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Wales’ first full-scale tidal energy generator unveiled at Pembroke

Tidal generator will be amongst the world’s first grid-connected demonstration devices, project planners say.

The DeltaStream device to be installed in Ramsey Sound, Pembrokeshire, is developed by tidal stream technology company Tidal Energy Ltd. According to the project developers, it is the first private marine project to be fully developed in Wales, having secured all the required planning and environmental consents together with a lease agreement from The Crown Estate. The company has also worked with contractors to install the necessary infrastructure to support what will be the first grid-connected freestanding tidal turbine in Wales.

“This is a significant milestone for us as a company and for the industry as a whole,” said Martin Murphy, managing director of Tidal Energy Ltd. “We have achieved a number of firsts with this project, including those relating to the environmental consents, the grid connection and the installation process — where the turbine and foundation are installed together.”  

The DeltaStream project marks the first step in the delivery of the Welsh Government’s March 2014 Plan for its Low Carbon Transition Strategy in marine renewable generation. EU funds worth £8m delivered through the Welsh Government have been invested in the project, with match funding from majority shareholder, Welsh renewable energy company, Eco2 Ltd.

The Rt. Hon. Carwyn Jones AM, the First Minister of Wales, was on hand for the unveiling. “I’m delighted that Wales’ first full-scale tidal stream energy generator has been supported with almost £8million from the European Regional Development Fund. This is a landmark project for Wales, which will not only help us to meet our sustainable energy ambitions, but will also provide significant opportunities for local people and businesses.”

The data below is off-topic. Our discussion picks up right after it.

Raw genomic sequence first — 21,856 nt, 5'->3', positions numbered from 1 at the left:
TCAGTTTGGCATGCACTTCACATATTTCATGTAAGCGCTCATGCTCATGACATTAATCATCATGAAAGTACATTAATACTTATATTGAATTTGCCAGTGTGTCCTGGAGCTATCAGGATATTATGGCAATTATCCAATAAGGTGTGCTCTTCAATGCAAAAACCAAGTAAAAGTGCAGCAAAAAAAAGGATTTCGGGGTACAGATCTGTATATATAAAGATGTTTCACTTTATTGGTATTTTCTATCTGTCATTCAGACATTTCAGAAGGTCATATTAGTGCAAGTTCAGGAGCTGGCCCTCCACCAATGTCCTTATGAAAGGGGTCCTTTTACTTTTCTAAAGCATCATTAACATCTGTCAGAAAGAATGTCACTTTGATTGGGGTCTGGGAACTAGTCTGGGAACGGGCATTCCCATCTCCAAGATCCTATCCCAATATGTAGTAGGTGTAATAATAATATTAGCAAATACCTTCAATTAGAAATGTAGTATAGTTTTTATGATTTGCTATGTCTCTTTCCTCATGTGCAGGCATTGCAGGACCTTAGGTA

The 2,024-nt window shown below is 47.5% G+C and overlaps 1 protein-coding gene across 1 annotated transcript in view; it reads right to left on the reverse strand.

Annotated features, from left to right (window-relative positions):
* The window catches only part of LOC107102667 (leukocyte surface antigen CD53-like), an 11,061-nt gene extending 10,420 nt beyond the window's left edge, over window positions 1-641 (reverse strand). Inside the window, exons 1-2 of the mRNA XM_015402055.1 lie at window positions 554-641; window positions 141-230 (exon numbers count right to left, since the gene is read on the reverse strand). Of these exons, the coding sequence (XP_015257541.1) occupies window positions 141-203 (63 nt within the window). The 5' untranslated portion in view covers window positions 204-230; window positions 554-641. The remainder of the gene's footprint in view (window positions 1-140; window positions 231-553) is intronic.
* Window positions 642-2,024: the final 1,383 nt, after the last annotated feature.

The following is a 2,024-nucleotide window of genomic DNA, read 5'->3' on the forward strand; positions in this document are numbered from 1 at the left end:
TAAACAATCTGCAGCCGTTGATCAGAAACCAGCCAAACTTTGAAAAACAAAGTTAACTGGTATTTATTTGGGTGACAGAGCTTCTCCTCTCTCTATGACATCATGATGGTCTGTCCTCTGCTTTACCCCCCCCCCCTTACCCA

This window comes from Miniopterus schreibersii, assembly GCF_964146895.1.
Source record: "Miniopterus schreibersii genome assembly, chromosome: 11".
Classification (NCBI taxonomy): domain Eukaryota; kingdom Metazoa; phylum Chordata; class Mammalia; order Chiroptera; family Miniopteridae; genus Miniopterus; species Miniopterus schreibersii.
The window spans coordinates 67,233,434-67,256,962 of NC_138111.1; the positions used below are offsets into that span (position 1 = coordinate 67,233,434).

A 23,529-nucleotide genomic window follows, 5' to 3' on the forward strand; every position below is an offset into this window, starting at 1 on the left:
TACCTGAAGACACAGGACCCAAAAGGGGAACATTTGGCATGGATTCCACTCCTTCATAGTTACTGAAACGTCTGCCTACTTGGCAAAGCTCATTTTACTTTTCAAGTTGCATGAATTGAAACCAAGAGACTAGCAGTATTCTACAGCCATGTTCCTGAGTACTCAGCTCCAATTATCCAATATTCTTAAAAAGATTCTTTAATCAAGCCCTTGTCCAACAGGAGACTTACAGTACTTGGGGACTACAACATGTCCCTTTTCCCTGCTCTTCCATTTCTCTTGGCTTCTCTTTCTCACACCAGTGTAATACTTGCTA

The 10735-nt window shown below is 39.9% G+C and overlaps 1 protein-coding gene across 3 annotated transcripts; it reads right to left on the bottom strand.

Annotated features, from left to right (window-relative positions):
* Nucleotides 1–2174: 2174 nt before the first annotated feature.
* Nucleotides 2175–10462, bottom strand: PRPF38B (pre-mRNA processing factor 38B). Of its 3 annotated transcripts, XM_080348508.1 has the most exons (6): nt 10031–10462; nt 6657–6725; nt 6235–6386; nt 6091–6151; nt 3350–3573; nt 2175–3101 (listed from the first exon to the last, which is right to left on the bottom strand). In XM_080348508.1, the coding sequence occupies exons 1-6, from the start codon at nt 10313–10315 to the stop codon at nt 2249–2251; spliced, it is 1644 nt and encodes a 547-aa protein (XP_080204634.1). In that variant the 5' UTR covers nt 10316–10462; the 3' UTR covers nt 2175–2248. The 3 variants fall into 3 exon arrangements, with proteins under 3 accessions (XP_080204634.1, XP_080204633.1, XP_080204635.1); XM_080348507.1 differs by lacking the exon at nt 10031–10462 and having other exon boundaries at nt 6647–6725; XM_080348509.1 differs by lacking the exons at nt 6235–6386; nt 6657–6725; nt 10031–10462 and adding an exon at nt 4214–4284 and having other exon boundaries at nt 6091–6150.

Innovative design  

Compared to other tidal designs currently being developed, the multiple patented DeltaStream device combines an innovative freestanding triangular base design with a state-of-the-art hydraulics system, which ensures the turbine freely turns to capture the best tidal flow and maximise power generation, according to Tidal Energy. The gravitational pull anchors the device in place, eliminating the need for costly drilling into the seabed and ensuring low installation and maintenance costs relative to the electricity it generates. 

Tidal Energy Ltd’s DeltaStream 400kW demonstration device, which weighs 150 tonnes and with a frame 16m long by 20m high, also includes a number of design features to minimise any potential impact on the surrounding environment. Consequently, DeltaStream is the first project to receive precautionary ‘deploy and monitor’ environmental consent in a designated Marine Special Area of Conservation, according to Tidal Energy.

Following a 12 month testing period, Tidal Energy Limited will join forces with Eco2 Ltd to install up to nine DeltaStream devices off St Davids Head in Pembrokeshire. These installations will form a 10MW DeltaStream commercial array, ultimatley generating enough power for approximately 10,000 homes. 

“The St Davids Head project will serve to further prove the commercial viability of DeltaStream and marine renewable energy as a whole,” 1 said Dr David Williams, chief executive of Eco2 Ltd. “The device has excellent export potential for deployment in high energy tidal sites around the world, and we intend to harness this tidal potential.”

References 
 

  1. The Department for Energy and Climate Change estimates that the UK has around 50% of Europe’s tidal energy resource and could meet up to 20% of its electricity demand using wave and tidal technology. Tidal power is sustainable, efficient and most importantly, it is predictable, meaning it has the potential to play a major role in providing lasting reliable energy security within the renewable energy mix.

 

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Energy infrastructure  •  Policy, investment and markets  •  Wave and tidal energy

 

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